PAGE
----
And the controversy doesn’t begin and end with Obama. Former First Lady Hillary Rodham Clinton has spoken at Saddleback Church as well, and while she is also criticized by the Evangelical brethren for her stance on abortion, rarely if ever is there an Evangelical critique of her economic policies.
So let’s be clear about what’s at stake: Obama and Clinton are both advancing economic ideas that are essentially Marxist in their nature. They both have proposed radical new levels of taxation for Americans whom they believe possess “too much” wealth, and unprecedented new levels of governmental intervention and regulation with American enterprise so as to “fix” our nation’s problems with healthcare, energy, and the environment.
This reality poses a dramatic challenge for American Christians. While churches of all sorts are quick to embrace the wealthy when it is time to take up a collection, Christian clergy and the “pro family” activists have virtually nothing to say about the virtues of wealth creation, and the kind of economic environment that fosters prosperity. This ambivalence towards economic paradigms - - which is at its core a failure to adequately understand economics as a “moral issue” - - leads people to attach their best humanitarian intentions to flawed and dangerous economic ideas.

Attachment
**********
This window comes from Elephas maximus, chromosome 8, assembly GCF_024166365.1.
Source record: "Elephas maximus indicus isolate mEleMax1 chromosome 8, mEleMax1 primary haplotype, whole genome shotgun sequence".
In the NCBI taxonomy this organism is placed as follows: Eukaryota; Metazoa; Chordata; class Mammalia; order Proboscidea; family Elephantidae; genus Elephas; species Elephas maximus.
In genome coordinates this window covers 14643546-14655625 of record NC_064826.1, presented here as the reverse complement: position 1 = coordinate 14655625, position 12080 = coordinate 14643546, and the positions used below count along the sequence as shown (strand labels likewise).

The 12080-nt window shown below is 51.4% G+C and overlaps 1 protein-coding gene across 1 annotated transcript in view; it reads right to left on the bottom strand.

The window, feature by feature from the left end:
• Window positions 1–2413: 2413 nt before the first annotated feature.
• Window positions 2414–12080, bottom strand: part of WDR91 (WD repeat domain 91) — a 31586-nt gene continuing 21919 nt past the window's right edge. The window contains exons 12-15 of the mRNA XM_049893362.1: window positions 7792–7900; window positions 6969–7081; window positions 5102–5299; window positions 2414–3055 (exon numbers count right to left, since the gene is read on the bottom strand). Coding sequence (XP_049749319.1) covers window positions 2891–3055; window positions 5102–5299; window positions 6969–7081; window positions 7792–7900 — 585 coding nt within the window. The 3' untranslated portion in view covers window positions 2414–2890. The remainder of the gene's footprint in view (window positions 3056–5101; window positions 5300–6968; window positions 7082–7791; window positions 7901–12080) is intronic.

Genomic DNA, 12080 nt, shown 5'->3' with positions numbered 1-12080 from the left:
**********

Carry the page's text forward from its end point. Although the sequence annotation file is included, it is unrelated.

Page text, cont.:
So while Warren and other Evangelicals awaken to a broader realm of social concerns (which is in itself a good thing), all American Christians should keep in mind these core realities: the Bible itself (both Old and New Testaments) presupposes that it is quite a natural thing for private citizens to own the means of economic production (land and other resources); and that it is okay for individuals to create wealth for themselves and their families; and that private citizens should care for the needy of society, rather than abdicating this responsibility to “the government.” From this foundation, we can then envision the private sector doing a much better job with the pressing domestic issues of our time - - healthcare, environmental stewardship, and energy independence.
To put it more succinctly, there is nothing “moral” about Obama’s plan to tax capital (not just earnings or profits or interest income, but, yes, he wants to now tax money in the bank), and there is no virtue in Hillary’s proposed governmental take-over of the automotive industry. Humanitarian intentions must be attached to sound economic principles - - and there is no “justice” in abusing the nation’s wealth producers, or in strangling the national economy.
Austin Hill is an Author, Consultant, and Host of "Austin Hill's Big World of Small Business," a syndicated talk show about small business ownership and entrepreneurship. He is Co-Author of the new release "The Virtues Of Capitalism: A Moral Case For Free Markets." , Author of "White House Confidential: The Little Book Of Weird Presidential History," and a frequent guest host for Washington, DC's 105.9 WMAL Talk Radio.